‘Business as usual’ as Boy Scouts open to gay youth
By Amanda Moss
The Boy Scouts of America (BSA) will start accepting openly gay youths starting today.
The historical change to the organization may cause controversy to begin with, but Todd Walter, scout executive for the Central North Carolina Council, does not see the change as a significant impact to BSA.
“The same thing that is impacting us is impacting the nation,” Walter said. “I don’t see it really changing anything. It is just business as usual.”
There are currently 427 scouts in the Richmond County District, Walter said. That number is made up of a total of 16 packs, troops and adventure crews.
Across the council there have been leaders that have decided to leave the BSA and take their scouts with them, Walter said. Fortunately, it has not impacted the organization as a whole.
“There is so much misinformation and miscommunication concerning this issue,” Walter said. “We have the same policy we’ve always had. The reality is there is no place for sexuality in scouting period, whether you are heterosexual or homosexual. The debate is between the parent and the child. Not child and boy scout leader.”
Greg Shelley, assistant district commissioner for Richmond County, agreed with Walter in not seeing a change in the policy.
“Everything stays the same,” Shelley said. “We still got the same little boys. It’s all about the kids.”
The new acceptance of openly homosexual youths however has caused some churches to back away from the BSA. There have been instances where some baptist churches in Richmond County have decided to ban boy scouts from meeting at those churches. Some parents and leaders have even switched to Trail Life USA as an alternative according to an article in USA Today.
“There is going to be a mixed response,” Walter said. “There are going to be people that haven’t thought this through or understand initially the reasoning behind the decision, but we need to separate ourselves from this polarizing issue and focus on the children of this organization.”
Ultimately, social issues and politics should never play a role in the BSA, Walter said.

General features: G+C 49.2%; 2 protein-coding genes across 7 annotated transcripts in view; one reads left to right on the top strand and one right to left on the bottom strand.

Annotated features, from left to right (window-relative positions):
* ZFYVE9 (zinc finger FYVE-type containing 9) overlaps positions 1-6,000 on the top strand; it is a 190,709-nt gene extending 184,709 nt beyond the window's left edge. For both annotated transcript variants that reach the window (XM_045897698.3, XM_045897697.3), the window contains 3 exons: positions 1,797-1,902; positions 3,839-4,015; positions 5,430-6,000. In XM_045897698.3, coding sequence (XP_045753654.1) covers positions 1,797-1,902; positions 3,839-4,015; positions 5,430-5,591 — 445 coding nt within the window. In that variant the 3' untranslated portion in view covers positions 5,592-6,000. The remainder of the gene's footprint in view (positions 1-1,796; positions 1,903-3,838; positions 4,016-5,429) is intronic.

“Our program is not a place to promote anyone’s social agenda,” Walter said. “It’s not about promoting political parties. It’s simply about helping young people make the right choices in their lives.”
Walter said that the success of Richmond County is in the outstanding board members for the district that have reaffirmed their commitment to the organization. The board includes Tom McInnis, Wiley Mabe, Tommy Deese, Joe Everett and Laverne Schultz.
“They are great and Richmond County’s boy scouts would not be the same without them,” Walter said.
Mabe, of Rockingham, believes in the importance of focusing on the youth specifically.
“We, as a supporter of Boy Scouts, want to help all youths,” Mabe said. “That is what we’re about. Our mission is to provide life skills to youth and that is what we’re going to do to the best of our ability.”
Despite some of the debate that has sparked from the issue, Walter is very hopeful when considering all the feedback he has been receiving.
“For the most part (feedback) has been very positive,” Walter said. “There are those that think we’ve endorsed homosexuality, but the truth is we’re here for these boys. We’re here to make a difference in the lives of these boys and that’s all we’re focused on.”
Efforts to contact the Pee Dee Baptist Association, based in Richmond County, before deadline were unsuccessful.
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